The History of Tarot Cards
The true origin of Tarot cards, the games played with them, and their readings yet to be discovered. No one knows exactly which country Tarot cards came from. They most likely came from Asia or the Middle East. However, Tarot cards eventually made their way into Europe about 500 years ago. This is when their fame started. Tarot reading is so popular today that you can find decks in hundreds of designs. Chances are, there’s even a deck pertaining to your favorite book, movie, or TV show. This article takes a look at the history of tarot cards and their readings.
Asia and the Middle East
One supposed origin of the Tarot cards are the Eastern countries: ancient lands such as China, India, or Egypt. These cards were used in these countries for centuries. Traders brought the cards into Europe. At least, that’s the rumor. So, which traders brought these cards with them? Gypsies, also known as Romanies, are the most likely group to have brought Tarot cards to Europe. Arabic travelers may have also carried the original Tarot cards with them. In addition, 15th-century Venetian traders may also have been the first ones to use and transport tarot cards.
We know that Tarot cards eventually made their way into Europe. The question remains, which country did they come to first? One possible source is France. Many historians believe Charles VI had a deck around the 1390s. The other theory comes, again, from Italy. From some of the earliest records, in 1415, the Duke of Milan had one of the earliest known decks. Others say the cards are a deviation of the Turkish card game, Mamluk from the 14th century.
In Italy, the richer families would pay for painters to make them specially designed decks or cards. This is where the triumph or trump cards come from. These fancier cards might have a person of importance, a favorite flower or tree, and sometimes even a loved pet. The usage of these cards didn’t become available to the mass of the population until the invention of the printing press. This is because hiring people to paint the cards and embellish with caligraphy cost too much for most people.
The History of Tarot Cards: The Occult
The Duke of Milan was one of the first Europeans to write about Tarot cards. In 1415, he described them as a game of sorts. It worked differently than the usual 52 card playing decks. Tarot cards were not used for divination until about 1781. However, the divinatory usage of the cards was much simpler in the beginning. The meanings of the cards were plainer and it wasn’t until the 18th century that people began giving the cards complicated meanings.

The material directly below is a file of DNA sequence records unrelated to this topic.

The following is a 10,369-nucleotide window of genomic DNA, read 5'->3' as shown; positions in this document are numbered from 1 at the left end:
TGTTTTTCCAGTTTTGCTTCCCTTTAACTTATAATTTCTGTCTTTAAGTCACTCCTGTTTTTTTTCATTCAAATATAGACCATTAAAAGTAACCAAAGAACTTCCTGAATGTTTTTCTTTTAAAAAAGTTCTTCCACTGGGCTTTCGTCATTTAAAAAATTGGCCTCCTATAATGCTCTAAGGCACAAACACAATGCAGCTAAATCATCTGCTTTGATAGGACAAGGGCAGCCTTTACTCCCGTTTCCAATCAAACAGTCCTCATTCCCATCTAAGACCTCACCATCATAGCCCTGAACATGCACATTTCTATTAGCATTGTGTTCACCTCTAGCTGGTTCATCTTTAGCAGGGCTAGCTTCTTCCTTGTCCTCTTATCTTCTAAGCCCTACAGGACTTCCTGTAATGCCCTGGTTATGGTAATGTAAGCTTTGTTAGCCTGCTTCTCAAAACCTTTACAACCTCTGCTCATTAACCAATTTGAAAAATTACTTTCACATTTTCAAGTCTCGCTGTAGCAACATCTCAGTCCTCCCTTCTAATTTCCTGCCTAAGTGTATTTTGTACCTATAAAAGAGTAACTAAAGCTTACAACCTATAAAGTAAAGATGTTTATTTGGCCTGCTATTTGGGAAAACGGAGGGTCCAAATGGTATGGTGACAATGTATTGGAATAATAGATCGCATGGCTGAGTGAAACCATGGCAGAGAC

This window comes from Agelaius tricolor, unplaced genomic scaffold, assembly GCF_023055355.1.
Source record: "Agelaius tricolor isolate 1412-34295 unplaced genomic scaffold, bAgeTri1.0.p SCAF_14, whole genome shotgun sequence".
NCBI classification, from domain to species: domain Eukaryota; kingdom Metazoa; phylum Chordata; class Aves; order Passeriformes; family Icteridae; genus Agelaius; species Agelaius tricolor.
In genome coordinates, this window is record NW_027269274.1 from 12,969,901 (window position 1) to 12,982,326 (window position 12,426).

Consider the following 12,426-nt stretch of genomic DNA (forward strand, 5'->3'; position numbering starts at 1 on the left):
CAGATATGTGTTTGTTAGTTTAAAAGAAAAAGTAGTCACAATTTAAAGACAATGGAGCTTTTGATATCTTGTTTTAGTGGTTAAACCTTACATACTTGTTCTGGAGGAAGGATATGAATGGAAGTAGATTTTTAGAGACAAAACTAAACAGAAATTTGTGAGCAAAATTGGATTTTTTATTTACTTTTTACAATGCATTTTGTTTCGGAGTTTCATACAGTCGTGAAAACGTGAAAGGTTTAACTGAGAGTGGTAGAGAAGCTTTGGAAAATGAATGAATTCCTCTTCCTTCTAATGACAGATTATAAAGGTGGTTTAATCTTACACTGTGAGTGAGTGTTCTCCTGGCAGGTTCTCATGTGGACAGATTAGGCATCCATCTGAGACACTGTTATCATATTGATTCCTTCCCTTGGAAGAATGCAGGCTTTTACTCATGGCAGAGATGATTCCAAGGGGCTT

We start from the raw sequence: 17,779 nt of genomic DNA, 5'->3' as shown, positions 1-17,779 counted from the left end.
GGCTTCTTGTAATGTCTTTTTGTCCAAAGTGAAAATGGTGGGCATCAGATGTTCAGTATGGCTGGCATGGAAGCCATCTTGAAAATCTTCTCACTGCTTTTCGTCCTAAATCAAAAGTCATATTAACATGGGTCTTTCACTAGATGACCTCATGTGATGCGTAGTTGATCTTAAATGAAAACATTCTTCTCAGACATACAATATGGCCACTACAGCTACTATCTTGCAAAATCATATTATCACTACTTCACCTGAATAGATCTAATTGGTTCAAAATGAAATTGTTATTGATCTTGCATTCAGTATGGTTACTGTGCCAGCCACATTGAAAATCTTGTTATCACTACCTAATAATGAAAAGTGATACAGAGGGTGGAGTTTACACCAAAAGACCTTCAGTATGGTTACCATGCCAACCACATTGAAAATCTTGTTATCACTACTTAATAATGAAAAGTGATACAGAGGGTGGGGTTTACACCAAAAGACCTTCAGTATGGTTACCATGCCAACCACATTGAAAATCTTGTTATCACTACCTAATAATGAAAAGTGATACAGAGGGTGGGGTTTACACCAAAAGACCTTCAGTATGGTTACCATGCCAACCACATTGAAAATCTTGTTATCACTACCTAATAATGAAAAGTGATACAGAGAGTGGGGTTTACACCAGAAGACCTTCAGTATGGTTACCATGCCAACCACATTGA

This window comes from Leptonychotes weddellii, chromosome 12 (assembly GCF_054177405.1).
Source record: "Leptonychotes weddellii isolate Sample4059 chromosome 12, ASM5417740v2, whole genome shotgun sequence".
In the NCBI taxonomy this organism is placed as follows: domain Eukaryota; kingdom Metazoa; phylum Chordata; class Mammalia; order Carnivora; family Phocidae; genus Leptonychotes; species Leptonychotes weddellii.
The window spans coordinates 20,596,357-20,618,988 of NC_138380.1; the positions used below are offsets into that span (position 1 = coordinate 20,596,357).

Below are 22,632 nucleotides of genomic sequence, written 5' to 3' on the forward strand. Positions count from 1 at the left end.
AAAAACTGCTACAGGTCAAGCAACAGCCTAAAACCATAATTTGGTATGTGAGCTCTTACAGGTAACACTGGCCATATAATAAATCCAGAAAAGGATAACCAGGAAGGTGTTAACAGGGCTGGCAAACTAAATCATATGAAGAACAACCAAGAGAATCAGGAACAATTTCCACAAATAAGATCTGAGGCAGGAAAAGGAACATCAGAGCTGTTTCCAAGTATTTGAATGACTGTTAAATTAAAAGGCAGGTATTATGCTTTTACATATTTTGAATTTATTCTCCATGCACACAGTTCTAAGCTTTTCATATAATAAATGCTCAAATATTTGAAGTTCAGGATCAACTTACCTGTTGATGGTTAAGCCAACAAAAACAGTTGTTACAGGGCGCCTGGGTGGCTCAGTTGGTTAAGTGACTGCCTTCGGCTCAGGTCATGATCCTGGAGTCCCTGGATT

English, Italian, and French occult followers began using them for divination. They did this because they thought the symbol on each of the cards meant more than it was just an interesting painting. People believed the Egyptians used the cards in this manner as well. This is because the keys of life were being received through hieroglyphics.
Antoine Court de Gebelin
In 1971, De Geblin, a Protestant minister turned Freemason, wrote a famous analysis on the use of Tarot cards. In this analysis, he wrote about the “evils” of Tarot cards. According to De Geblin, Egyptian priests first gave the meanings of Tarot cards to Catholic priests. De Geblin also claimed that the Church wouldn’t want their parishioners to use Tarot cards because they were too closely linked to the Egyptian gods. They didn’t want to say anything about the gods because it would contradict the First Commandment. ”I am the Lord your God, you shall not have other Gods besides me.” Of course, De Geblin had nothing to back up his claims. Nonetheless, people believed him. Today, there are still many superstitions around the use of Tarot cards due to De Geblin’s claims.
At first, Tarot cards didn’t have swords, wands, and other magical items drawn on them. This is much different than how they are recognized today. Two members of the Order of the Golden Dawn are credited with the modern artistry on Tarot cards. These artists were Pamela Colman Smith and an occultist, Arthur Waite. Smith was an artist, while Waite was more interested in the occult. In addition to the usual chalices, goblets, wands, and so forth, Smith included human figures for the first time. This deck was first released in 1909. To date, it is still one of the most common Tarot card designs.
History of Tarot Cards: Games
As previously mentioned, Tarot cards were not always used for predicting the future. Sometimes they were used in games. In this way, they acted just as modern playing cards act in games today.
Variant of MASH
Today, many children play MASH at sleepovers and parties. In the 1500s, Italian, especially the richer folk, would play a game called “Tarocchi Appropriati.” To play this game, players would pick random cards. Next, they would create a story from the cards they pulled.
Game of Hope
This game lead the way to board games played in the Victorian age. J.K. Hechtel, a German man, invented this game. To set up the game, players put down 36 cards on the table. Tarot cards or regular playing cards could be used for this game. Players would then roll a die to move their character across the cards. If you landed on the 35th card, you were one of the winners. However, if you landed on the 36th or rolled higher than the 35th, then you lost. Superstitions stated that losers would face bad luck even after the game ended.
The History of Tarot Cards: Conclusion
Though the origins of the Tarot cards is still up for debate, people still use the cards whether it be to get guidance or to play a fun game. Given how popular the desks are, it’s a good thing these cards are now available to more people than just the wealthy.
Mash game picture by Jamiesrabbits on Flickr.